Now, to love myself – and my body – the same way that God does.

 

 

Prayer to God as Provider of Blessings

From my daily devotional by Ann Spangler (Praying the Names of God Week Five, Day One), personalized:

Yahweh Yireh, the Lord who provides for me, thank you for all your blessings–for forgiveness and faith, purpose and hope, food and shelter, family and friends, strength and wisdom, rest and work, laughter and light. Your blessings never come to an end because you are a God of infinite grace. Amen.

For forgiveness and faith – and forgiveness for when I lost faith during depression…

For purpose and hope – as I search for my purpose here – that it draws me closer to You; and thank You for restoring my hope from hopelessness…

For food and shelter – for food on my table, for this wonderful home in Virginia: may I not take them for granted but count them as blessings each day…

For family and friends – especially since they live far away: great friends and all of my family – watch over them and be with them in their joys and trials…

For strength and wisdom – I am oh so weak yet You are strong, and You promise wisdom if we ask – help me to lean on Your strength, and seek Your wisdom and not my own as I live each day here…

For rest and work – for rest: thank You for good sleep and for vacations; and for my work: may I be a light for You in my job…

For laughter and light – thank You for the laughter I share with my husband as we journey this part of our lives together, for bringing laughter and light into my life after the silence and darkness of depression…

Thank You for rescuing me from depression. Thank You for doctors and medicine and friends and family who helped me when I couldn’t see a way out. Thank You for life after depression. Thank you for the opportunity to tell of Your faithfulness to me during my journey through it. Thank You for Your blessings that never cease, Your infinite grace, Your eternal love. In Jesus’ precious and holy name. Amen.

Remembering Sadness: A Christmas Party

I was telling my therapist yesterday that I want to go back and read my old journals, written over the past 9 years, covering the times where I’ve been in and out of depression. But after I blogged about my stay in the hospital psych ward, I read about a work Christmas party that happened shortly after my release, and found myself crying. Sometimes, the stories are sad.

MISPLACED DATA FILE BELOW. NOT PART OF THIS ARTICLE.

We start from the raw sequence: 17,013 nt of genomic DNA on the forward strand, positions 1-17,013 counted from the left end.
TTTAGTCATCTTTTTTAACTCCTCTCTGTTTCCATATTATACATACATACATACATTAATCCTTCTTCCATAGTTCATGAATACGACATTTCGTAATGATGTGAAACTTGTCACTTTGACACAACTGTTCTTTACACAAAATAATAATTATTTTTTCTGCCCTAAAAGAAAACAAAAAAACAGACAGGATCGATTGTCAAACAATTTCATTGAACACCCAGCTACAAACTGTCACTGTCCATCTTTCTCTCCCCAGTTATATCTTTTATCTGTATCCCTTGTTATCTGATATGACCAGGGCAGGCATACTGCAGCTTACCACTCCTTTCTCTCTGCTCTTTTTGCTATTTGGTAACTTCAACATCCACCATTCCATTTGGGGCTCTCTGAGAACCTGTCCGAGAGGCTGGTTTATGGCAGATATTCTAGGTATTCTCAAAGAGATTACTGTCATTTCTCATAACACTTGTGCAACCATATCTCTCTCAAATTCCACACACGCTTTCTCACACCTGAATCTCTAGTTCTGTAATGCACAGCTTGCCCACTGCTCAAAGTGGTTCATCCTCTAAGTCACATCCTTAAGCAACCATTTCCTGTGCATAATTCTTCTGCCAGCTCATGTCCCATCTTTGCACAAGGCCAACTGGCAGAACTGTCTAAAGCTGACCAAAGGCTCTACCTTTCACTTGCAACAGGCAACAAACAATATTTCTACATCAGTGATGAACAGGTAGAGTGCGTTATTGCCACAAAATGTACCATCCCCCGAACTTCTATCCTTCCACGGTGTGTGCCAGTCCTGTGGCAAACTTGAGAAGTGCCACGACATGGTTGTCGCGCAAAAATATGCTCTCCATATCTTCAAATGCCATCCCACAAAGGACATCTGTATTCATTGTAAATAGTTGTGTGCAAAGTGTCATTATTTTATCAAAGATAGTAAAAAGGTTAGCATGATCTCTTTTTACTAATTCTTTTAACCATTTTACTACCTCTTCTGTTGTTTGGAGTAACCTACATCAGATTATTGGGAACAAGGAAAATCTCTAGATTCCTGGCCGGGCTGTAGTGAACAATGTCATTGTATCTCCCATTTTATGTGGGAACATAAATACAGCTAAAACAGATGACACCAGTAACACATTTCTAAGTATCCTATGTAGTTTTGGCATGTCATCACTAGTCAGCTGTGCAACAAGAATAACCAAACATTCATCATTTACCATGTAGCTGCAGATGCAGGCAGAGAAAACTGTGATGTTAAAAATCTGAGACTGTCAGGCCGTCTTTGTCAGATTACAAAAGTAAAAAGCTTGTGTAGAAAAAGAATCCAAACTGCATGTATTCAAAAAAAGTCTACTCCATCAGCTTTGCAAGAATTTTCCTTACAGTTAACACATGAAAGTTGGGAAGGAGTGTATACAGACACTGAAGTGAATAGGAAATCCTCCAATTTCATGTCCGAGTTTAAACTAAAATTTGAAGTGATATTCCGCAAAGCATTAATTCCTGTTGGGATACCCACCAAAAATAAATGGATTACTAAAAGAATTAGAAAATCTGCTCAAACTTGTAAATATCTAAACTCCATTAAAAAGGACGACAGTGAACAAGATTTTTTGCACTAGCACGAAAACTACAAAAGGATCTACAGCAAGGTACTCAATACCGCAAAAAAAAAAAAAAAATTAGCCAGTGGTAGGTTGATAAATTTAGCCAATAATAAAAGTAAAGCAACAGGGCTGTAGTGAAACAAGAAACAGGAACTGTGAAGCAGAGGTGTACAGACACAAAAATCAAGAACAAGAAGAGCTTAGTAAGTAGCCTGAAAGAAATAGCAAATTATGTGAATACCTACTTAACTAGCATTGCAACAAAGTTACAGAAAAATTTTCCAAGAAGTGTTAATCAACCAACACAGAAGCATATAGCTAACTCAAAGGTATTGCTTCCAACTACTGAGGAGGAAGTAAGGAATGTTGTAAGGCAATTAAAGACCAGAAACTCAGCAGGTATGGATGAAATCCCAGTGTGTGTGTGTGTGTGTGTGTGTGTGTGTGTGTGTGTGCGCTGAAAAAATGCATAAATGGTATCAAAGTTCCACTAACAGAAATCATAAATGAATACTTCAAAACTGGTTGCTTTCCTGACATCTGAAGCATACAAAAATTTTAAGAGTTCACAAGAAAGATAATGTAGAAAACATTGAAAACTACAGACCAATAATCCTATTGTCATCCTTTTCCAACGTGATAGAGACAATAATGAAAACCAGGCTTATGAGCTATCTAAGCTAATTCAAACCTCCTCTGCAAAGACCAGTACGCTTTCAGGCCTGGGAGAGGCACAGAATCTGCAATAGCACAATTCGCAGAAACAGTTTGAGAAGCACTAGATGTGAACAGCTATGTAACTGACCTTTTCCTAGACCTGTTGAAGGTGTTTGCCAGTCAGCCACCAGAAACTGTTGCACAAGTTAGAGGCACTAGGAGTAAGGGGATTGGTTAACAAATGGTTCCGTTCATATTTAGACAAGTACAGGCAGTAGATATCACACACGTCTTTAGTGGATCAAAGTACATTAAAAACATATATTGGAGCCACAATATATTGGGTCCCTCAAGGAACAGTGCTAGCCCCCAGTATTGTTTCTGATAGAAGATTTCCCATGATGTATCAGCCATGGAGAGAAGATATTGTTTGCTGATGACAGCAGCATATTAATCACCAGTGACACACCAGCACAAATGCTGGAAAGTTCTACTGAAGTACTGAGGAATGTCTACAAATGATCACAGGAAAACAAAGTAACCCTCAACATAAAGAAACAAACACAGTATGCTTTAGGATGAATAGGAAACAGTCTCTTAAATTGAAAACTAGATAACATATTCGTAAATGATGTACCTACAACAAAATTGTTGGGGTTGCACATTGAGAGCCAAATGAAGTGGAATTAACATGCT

Typically on Holiday Party day,  I would work longer into the afternoon, and we would help Leanne in getting ready for the evening. She would have planned every detail of this party for weeks. She’s incredibly creative and clever, and she chooses the menu and theme and creates the fun game time for the annual event. We’d get tables set up and decorated, gather and set out supplies for coffee (the meal is catered), fluff the Christmas tree and check its lights, set up the sound system, move the piano out, and do whatever else we could to help her with preparations. The party is for Board members present and past, and the staff is invited to attend. I liked going, and my husband and I often served beverages before the meal. I had discovered this as my favorite way to meet and thank Board members without making tons of small talk! I don’t think I fulfilled this service in December 2009, and I’m sure that’s a good thing.

Looking back, I had no business being there that evening, not with my mental health fragility and the physical exhaustion I was experiencing as I was recovering from the serotonin toxicity. I wish someone had told me I couldn’t go. But I’d always attended before, and felt like I needed to this year, too. I think I just wanted to prove to myself that I was back to normal, even though that was far from true. My husband agreed to meet me there when he got off work.

I honestly don’t remember many details, but I do remember catching my reflection on the way to the bathroom. What I saw shocked me.

There was a short round woman, hunched over a little, her body being pushed hard toward the floor by gravity, her feet splayed for balance. Her hair was messy, but not cute-messy, and her face was drawn and tight. Her eyes were flat, and her lips turned downward. She looked horrible. And then I realized it was me.

I don’t think we stayed longer – I wanted to get out of there before anyone else saw me. I cried as we drove home – so sad for the woman I used to be. I didn’t think about how I would be her again someday – standing taller with confidence, attractively dressed, smiling with eyes sparkling. I could only be sad that at that moment she was gone, and in her place was this woman who had been beaten down and showed it.

Healing from the serotonin toxicity took way longer than I expected – months of me not feeling back to myself. My psychiatrist kept urging patience, reminding me that I had been through a major traumatic event. Everyone but me seemed to understand that I wasn’t weak, just healing, and it was going to take lots of time and rest for full recovery.

I cried a little as I retold this story yesterday to my therapist. And I realized that even though I really want to re-read all of my journals, it will not be easy. I am inviting myself back into sadness and sad memories, and I will mostly likely cry. She encouraged me to take my time – I don’t have to hurry – and I can stop at any point. She even offered that I could bring the journals to our appointments, if I feel that I don’t want to handle the emotions by myself.

At least I know what to expect. Some tears, definitely. But I’m also eager to read the evidences of God’s faithfulness, about the tools my previous therapist gave me, of verses of Scripture that sustained me. I will read expectantly, with my heart soft and ready to absorb the written emotions again, yet reading the journals with strength, knowing that I have come through difficult times and am the person I am today because of them. And I will cry.